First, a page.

Tammy Wham can’t get her hands on canned corn or whole grain muffins. Both are staples in the public school kitchen in Ennis, where Wham serves as kitchen manager — or, she quips, “head lunch lady.” Wham and her staff serve breakfast and lunch to roughly 340 K-12 students daily, but numerous menu items and ingredients have become difficult or impossible to acquire this fall due to national food shortages and supply chain complications.
“I’ve been here since 2001,” said Wham, who also serves as president of the Montana School Nutrition Association. “This is like the hardest school year I’ve ever had. It’s kind of a bummer.”
The same situation is playing out in school lunchrooms across Montana. Some kitchens have experienced challenges sourcing chicken products or pork, while others have seen milk prices skyrocket. Even plates and utensils are costing more or are in maddeningly short supply. Those shortages are occurring among major food distributors such as Sysco and US Foods, which supply restaurants and hospitals in addition to schools, and are experiencing workforce issues in their own warehouses and trucking fleets. It’s happening throughout the country, leaving school food service leaders scrambling to modify menus, find substitute ingredients or source supplies locally, all in the name of keeping students fed.
“It can be a milk product, it could be a vegetable, it could be a canned product, it could be ketchup, it could be chicken,” said Pam Radke, food service director for Sidney Public Schools. “There’s no rhyme or reason to what it is. It’s just, it’s all over the place.”
Radke has watched online as ingredients she’s trying to secure from a distributor sell out before she’s able to complete an order, prompting a rush to research and order substitutes. Those last-minute substitutions on school menus have also required her to keep a close watch on students with food-based health issues like diabetes or gluten intolerance, and contact parents or a school nurse to alert them of the change.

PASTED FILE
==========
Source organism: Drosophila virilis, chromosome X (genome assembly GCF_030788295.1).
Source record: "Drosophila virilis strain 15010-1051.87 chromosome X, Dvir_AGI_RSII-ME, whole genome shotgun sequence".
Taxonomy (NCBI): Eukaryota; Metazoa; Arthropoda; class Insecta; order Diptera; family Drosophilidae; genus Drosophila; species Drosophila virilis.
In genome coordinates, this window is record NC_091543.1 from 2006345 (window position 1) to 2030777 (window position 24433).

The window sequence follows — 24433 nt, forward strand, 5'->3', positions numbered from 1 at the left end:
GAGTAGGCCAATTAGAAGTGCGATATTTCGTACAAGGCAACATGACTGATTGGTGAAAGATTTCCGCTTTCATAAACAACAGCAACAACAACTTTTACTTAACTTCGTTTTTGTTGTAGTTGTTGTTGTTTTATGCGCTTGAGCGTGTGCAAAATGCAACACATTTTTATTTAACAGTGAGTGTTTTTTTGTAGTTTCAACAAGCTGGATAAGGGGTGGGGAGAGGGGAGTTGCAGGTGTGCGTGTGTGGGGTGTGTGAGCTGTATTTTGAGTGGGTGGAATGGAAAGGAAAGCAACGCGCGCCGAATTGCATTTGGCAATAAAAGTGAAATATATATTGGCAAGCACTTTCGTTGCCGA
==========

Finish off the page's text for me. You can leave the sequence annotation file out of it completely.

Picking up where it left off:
“My menu is done a month in advance,” Radke said. “So [now parents] can’t count on what it says. It makes for a lot more coordination, a lot more communication.”
In her more than 30 years in school food service, 12 of them in Sidney, Radke said, she’s never experienced anything like the current situation. Radke added that the cost of even basic lunchroom supplies has increased at an alarming rate. Last month, a box of three dozen metal forks she used to pay $6 for cost $18, and was only available by special order.
Similar problems in Missoula have complicated the school district’s ongoing efforts to reduce waste. Superintendent Rob Watson said Missoula County Public Schools were unable to get paper plates and compostable flatware from distributors this fall, prompting a switch back to plastic utensils. At Billings Public Schools, Child Nutrition Director Sid Taylor explained that middle and high school lunchrooms across the district have had to get creative with how they dish out lunch items, using paper “boats” in lieu of the paper trays that are now in short supply.